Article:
“That night, we brought out the bones of that song,” says Barnett, “and just started playing it, like rapid fire around the room with Eric kind of playing his drum sticks on his lap, and we just started getting into it. And then we had this conversation that has a lot of chemistry and smiles, and we were talking about the songs like they were actually living and breathing.”

While there’s certainly a sense of heartfelt, poignant personal nostalgia ringing throughout “The Bells” at all the things and people that have been lost over the years – it is, of course, also underpinned by the political outlook and ideologies that have driven the band from their inception. So – like most songs the band have written over the years – while it’s specific in setting and inspiration, it’s universal in meaning, in message and in emotion.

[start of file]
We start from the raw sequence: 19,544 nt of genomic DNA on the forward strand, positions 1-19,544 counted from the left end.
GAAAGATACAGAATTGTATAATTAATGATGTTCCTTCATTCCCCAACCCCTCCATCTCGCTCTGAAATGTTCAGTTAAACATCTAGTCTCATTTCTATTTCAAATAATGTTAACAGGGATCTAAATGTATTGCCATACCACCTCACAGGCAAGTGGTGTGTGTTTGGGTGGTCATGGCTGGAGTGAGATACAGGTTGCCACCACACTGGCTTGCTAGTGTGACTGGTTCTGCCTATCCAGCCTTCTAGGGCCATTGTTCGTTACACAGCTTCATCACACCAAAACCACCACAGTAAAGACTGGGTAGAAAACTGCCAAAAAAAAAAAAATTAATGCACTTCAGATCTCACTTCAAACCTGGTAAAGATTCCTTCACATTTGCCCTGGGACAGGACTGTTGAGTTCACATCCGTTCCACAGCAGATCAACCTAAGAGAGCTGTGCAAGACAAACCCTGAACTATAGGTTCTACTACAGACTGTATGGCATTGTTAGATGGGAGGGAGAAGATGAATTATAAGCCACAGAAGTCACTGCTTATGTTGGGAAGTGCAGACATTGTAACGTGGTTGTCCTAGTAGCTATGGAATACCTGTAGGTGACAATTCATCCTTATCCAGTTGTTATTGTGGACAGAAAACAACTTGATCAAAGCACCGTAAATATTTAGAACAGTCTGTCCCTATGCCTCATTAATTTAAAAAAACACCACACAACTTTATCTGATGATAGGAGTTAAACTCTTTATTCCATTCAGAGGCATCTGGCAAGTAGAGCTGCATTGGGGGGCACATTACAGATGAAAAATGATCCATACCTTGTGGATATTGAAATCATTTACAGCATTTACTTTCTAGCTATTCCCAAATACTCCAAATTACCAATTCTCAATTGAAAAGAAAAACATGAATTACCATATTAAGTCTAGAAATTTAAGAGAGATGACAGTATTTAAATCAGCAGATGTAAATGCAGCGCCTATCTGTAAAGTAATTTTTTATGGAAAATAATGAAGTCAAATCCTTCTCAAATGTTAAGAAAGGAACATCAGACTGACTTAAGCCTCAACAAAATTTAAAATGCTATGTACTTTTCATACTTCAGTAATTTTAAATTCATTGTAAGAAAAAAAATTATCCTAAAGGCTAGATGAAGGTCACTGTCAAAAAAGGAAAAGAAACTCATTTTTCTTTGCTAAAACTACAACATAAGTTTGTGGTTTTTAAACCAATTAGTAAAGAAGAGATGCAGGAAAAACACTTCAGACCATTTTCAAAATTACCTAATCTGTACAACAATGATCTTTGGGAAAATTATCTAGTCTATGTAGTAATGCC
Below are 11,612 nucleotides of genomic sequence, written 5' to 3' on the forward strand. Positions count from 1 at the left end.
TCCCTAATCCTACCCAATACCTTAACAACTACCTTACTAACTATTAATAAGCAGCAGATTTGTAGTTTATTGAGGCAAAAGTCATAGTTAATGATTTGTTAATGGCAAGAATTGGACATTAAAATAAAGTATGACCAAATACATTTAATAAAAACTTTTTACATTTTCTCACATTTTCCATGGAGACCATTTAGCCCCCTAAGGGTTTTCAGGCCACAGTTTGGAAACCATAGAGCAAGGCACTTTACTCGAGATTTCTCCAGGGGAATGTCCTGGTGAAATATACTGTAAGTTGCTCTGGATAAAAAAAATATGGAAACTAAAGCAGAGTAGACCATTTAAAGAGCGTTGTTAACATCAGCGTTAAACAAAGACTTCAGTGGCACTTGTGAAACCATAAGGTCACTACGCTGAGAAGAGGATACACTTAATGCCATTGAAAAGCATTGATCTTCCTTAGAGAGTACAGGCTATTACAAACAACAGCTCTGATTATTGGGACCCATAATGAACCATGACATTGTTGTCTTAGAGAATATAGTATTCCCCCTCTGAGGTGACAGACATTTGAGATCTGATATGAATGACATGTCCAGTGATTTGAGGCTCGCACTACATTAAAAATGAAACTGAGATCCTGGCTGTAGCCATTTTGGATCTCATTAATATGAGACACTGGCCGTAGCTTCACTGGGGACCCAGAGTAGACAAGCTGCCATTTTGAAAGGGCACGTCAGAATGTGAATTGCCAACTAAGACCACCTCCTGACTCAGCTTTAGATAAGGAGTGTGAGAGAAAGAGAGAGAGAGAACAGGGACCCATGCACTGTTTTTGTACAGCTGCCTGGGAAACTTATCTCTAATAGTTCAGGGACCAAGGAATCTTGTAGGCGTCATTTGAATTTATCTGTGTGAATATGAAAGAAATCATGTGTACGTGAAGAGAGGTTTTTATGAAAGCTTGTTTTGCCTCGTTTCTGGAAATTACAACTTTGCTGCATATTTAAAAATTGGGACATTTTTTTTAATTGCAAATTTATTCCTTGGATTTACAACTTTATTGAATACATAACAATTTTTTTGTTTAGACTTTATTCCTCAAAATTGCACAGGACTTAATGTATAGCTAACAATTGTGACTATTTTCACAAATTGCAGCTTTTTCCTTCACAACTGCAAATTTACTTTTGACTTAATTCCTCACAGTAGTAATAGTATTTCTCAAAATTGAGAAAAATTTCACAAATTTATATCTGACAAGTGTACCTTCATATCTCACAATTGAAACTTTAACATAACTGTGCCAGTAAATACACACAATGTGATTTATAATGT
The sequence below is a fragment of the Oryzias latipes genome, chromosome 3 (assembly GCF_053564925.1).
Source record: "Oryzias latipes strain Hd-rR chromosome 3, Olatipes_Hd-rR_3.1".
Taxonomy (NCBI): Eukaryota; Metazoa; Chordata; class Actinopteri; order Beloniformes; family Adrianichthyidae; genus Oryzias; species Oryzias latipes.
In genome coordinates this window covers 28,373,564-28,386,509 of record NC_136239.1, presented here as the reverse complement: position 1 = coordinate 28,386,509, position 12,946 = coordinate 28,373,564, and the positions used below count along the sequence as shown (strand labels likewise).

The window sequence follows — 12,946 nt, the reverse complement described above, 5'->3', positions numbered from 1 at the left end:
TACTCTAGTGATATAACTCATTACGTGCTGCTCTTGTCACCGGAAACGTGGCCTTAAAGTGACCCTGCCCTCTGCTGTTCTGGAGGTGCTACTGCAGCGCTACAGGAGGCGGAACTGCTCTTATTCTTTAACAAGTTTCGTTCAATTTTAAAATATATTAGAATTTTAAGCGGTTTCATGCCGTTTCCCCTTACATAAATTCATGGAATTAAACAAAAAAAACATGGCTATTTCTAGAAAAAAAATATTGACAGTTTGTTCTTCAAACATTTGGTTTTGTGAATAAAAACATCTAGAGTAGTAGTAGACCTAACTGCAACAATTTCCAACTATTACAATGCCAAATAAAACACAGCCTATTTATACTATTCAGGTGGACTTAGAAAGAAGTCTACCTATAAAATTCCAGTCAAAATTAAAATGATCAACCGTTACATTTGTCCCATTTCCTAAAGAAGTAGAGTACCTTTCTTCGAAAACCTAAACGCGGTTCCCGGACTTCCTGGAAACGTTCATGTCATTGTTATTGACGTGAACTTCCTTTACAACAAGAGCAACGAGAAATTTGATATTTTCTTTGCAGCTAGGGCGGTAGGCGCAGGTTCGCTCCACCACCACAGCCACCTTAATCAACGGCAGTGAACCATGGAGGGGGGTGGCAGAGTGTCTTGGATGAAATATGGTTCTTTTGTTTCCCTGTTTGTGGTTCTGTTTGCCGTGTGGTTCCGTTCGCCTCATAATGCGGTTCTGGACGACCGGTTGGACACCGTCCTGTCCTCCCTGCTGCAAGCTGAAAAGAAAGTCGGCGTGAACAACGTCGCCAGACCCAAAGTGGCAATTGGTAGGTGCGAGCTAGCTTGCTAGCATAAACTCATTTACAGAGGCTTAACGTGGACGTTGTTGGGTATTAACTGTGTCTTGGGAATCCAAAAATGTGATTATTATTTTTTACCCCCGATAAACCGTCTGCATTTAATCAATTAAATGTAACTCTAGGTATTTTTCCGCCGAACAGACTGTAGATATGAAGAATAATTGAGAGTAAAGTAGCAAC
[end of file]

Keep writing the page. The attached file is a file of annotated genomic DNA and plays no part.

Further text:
“It’s about Richmond, our hometown, and a walk through the city i took after a good friend of mine died in a fire,” Barnett explains. “In the past 10 years since Iron Front, there's also been a lot of loss, because obviously that's what happens you get older – you lose friends and peers. So tucked into the record is that idea that of mourning and grieving, but knowing you don't have to go it alone. But this song also deals with the loss and grief of non-human things – cities, time. Things that used to have a lot of depth and felt really robust, and now feel flattened by gentrification, flattened by raw capitalism squeezing out art spaces, squeezing out working class communities. It’s looking at the way cities change and who you lose, and where people have to go when they can no longer afford to live anywhere.”